Falls from the stem, its thread of hope for Spring
Is snapped asunder. He who has not drunk
The water of the People’s sacred well, 
The flames of minstrelsy within his lute
Grow cold, and die. The Individual,
Alone, is heedless of high purposes;
His strenght is apt to dissipate itself;
The People only make him intimate
With discipline, teach him to be as soft
And tractable as is the gentle breeze,
Set him in earth like a well-rooted oak,
Close-fetter him, to make him truly free.
When he is prisoner to the chain of Law
His deer, by nature wild and uncontrolled, 
Yields in captivity the precious musk.
Thou, who hast not known Self from Selflessness,
Therefore hast lost thyself in vain surmise.
Within thy dust there is an element
Of Light, whose single shaft illuminates
Thy whole perception; all thy joy derives
From its enjoyment, all thy sorrow springs
From its distress; its constant change and turn
Keep thee in vital being. It is one
And, being one, brooks no duality;
Grace to its glow I am myself, thou thou.
Preserving self, staking and making self,
Nourishing pride in meek humility,
It is a flame that sets a fire alight,
A spark that overshoots the blazing torch.
Its nature is to be both free and bond;
Itself a part, it has the potency
To seize the whole. I have beheld its wont
Is strife incessant, and have called its name
Selfhood, and Life. Whenever it comes forth
From its seclusion, and discreetly steps
Into the riot of phenomena
Its heart is impressed with the stamp of “he”,
“I” is dissolved, converting into “thou”.
Compusion cuts the freedom of its choice,
Making it rich in love. While pride of self
Pulls its own way, humility is not born;
Pull pride together, and humility
Comes into being. Self negates itself
In the Community, that it may be
No more a petal, but a rosary.
“These subtleties are like a steely sword: 
If they defeat thy wit, quick, flee away!”
 Muhammad ﷺ este numit Pecetea Profeților întrucât, prin el, Allah a încheiat șirul revelațiilor Sale pogorâte omenirii; Iqbal întrebuințează sintagma ilustrând Comunitatea Islamică precum Pecetea Popoarelor.
 mențiunea se referă la uzuanțele poeților, în urdu, de a imita stilul regăsit în Persia al poeziei de dragoste. Țara Persiei este conceptualizată în versul de față, și în alte versuri, ca simbol al îndepărtării, în religie, de strictele rigori și acceptarea influențelor străine pe care Iqbal le percepe cauze de căpătâi ale degenerării islamului.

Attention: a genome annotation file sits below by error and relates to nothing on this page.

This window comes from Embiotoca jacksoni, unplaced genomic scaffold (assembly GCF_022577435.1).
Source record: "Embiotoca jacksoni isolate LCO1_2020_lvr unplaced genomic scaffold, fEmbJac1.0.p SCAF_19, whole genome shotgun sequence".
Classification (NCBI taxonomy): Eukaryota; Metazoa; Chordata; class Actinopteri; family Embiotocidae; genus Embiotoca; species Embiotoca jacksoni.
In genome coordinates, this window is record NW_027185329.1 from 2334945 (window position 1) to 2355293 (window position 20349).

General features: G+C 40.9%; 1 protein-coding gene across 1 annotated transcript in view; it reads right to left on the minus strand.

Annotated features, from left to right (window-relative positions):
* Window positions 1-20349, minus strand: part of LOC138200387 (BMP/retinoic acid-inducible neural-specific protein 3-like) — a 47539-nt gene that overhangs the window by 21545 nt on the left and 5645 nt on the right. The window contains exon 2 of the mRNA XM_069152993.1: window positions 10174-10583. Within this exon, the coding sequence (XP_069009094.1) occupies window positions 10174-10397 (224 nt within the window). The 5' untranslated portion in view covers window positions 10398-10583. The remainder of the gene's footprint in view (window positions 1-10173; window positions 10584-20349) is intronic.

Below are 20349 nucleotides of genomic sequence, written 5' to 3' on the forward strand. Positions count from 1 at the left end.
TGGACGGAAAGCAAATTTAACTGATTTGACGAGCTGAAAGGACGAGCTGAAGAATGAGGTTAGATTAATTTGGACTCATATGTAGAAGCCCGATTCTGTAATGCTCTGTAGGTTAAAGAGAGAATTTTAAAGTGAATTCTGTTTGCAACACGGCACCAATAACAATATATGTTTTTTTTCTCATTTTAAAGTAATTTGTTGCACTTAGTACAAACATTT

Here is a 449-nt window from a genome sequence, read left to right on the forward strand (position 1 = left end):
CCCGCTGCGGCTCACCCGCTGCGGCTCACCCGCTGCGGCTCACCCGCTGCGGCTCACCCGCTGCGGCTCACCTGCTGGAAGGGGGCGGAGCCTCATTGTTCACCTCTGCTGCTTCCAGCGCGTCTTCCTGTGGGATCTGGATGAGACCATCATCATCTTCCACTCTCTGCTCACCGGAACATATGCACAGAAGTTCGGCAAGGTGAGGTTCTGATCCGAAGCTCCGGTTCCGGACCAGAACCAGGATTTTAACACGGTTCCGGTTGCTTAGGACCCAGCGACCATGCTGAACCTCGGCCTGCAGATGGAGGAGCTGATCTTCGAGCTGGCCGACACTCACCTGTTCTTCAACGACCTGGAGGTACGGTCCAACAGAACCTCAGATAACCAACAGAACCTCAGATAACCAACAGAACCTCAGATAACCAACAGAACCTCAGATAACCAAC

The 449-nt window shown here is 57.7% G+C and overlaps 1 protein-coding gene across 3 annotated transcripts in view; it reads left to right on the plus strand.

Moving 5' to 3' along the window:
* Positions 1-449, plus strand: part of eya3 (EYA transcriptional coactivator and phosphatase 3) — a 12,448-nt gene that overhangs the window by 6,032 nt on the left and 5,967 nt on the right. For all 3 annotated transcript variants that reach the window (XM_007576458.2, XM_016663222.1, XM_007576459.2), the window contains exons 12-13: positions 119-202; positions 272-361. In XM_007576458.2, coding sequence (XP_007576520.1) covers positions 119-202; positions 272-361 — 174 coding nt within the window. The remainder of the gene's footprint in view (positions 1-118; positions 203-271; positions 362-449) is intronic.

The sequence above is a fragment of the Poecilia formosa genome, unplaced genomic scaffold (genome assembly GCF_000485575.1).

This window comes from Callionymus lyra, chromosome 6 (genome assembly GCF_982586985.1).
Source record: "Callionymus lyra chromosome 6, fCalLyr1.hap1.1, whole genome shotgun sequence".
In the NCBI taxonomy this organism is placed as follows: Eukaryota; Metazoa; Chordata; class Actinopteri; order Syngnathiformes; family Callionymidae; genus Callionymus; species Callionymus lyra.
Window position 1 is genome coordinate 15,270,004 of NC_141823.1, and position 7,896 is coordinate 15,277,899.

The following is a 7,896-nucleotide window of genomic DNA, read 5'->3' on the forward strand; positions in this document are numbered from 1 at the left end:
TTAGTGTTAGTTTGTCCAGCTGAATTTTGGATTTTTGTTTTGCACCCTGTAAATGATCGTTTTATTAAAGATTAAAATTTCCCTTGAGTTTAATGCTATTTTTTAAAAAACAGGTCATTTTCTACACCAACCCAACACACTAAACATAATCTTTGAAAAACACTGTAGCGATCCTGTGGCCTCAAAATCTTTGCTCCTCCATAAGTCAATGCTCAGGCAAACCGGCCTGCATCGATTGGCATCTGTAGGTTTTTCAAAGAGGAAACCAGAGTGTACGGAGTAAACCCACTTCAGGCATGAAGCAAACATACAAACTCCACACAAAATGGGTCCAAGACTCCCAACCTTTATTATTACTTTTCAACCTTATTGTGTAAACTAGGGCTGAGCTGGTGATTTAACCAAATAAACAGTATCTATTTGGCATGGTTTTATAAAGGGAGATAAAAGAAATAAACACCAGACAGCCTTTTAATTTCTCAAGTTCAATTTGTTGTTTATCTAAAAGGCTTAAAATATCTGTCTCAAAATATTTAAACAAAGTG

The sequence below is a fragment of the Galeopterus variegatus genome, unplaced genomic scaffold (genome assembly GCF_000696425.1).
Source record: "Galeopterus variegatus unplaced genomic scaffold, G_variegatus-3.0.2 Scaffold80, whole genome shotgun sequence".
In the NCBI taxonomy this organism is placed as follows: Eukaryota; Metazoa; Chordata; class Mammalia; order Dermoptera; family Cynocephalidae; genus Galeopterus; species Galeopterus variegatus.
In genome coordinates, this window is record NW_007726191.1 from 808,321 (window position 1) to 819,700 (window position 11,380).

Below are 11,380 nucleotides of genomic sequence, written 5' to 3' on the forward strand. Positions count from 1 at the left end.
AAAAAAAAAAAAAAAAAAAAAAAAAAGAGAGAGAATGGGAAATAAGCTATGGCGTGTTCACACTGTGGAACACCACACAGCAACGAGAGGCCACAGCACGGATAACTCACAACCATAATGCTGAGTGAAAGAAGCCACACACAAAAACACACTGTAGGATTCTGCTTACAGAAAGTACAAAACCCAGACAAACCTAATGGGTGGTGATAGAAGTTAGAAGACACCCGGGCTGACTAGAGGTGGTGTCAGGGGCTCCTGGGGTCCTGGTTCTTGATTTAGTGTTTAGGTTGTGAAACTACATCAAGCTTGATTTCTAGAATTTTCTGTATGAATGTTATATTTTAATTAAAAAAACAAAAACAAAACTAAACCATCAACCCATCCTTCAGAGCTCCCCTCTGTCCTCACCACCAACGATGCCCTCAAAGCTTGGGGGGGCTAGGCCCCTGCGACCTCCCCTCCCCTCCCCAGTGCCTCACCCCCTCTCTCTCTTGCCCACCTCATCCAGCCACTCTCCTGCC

Alexandru cel Mare, se povestește într-o legendă persană, deținea o magică oglindă în care întrezărea lumea întreagă.
 vinerea este, desigur, Sabatul musulman.
 „Cel mai bun dintre muritori” este Muhammad ﷺ; Iqbal parafrazează o relatare atribuită lui.
 un vers, în teoria poeziei persane, trebuie să fie de la sine-înțeles, și este considerat cu greșeli dacă necesită completări prin cuvinte, propoziții sau fraze în versuri anterioare sau ulterioare.
 „fântâna sacră” se referă la Zemzem, fântâna Meccăi de la care pelerinii musulmani iau apă și beau.
 moscul cerbului, mult prețuit de către persani, poate fi colectat doar de la un cerb viu.
 acest vers și următorul citează din marele mistic-poet Rumi (1207-1273).
Art is a sacred lie.
Our soul discovers itself when we come into contact with a great mind. It is not until I had realised the infinitude of Goethe’s imagination that I discovered the narrow breadth of my own.
Human intellects is nature’s attempts at self-criticism.
THE ECONOMICS OF CHARITY
The charitable man really helps the non-charitable, not the indigent. For what is given to the poor is virtually given away to those who do not give anything to the poor. The non-charitable, therefore, are kept in their state of non-benevolence, and the benevolent man pays for them. This is the economics of charity.
THE EXISTENCE OF GOD
My friends often ask me, “Do you believe in the existence of God?” I think I am entitled to know the meanings of the terms used in this question before I answer it. My friends ought to explain to me what they mean by “believe”, “existence” and “God”, especially by the last two, if they want an answer to their question. I confess I do not understand these terms; and whenever I cross-examine them I find that they do not understand them either.
Heart: – “It is absolutely certain that God does exist.”
Head: – “But, my dear boy! existence is one of my categories, and you have no right to use it.”
Heart: – “So much the better, my Aristotle!”
THE SATISFACTION OF VANITY
The satisfaction of vanity has an economic value with us. Call me Sub-Assistant Surgeon instead of Hospital Assistant and I am quite contented even if you do not increase my salary.
Excuse me a bit of cruel psychology. You fail in your enterprise, and now you wish to leave your home and try your luck in other climes. It is not because your ambition has received a fresh spur from your failure; but chiefly because you wish to hide your face from those who have witnessed your failure.
THE POWER OF BELIEF
Belief is a great power. When I see that a proposition of mine is believed by another mind, my own conviction of its truth is thereby immensely increased.
THE GOD OF ISLAM
Christianity describes God as love; Islam as power. How shall we decide between the two conceptions? I think the history of mankind and of the universe as a whole must tell us as to which of the two conceptions is truer. I find that God reveals Himself in history more as power than love. I do not deny the love of God; I mean that, on the basis of our historical experience, God is better described as power.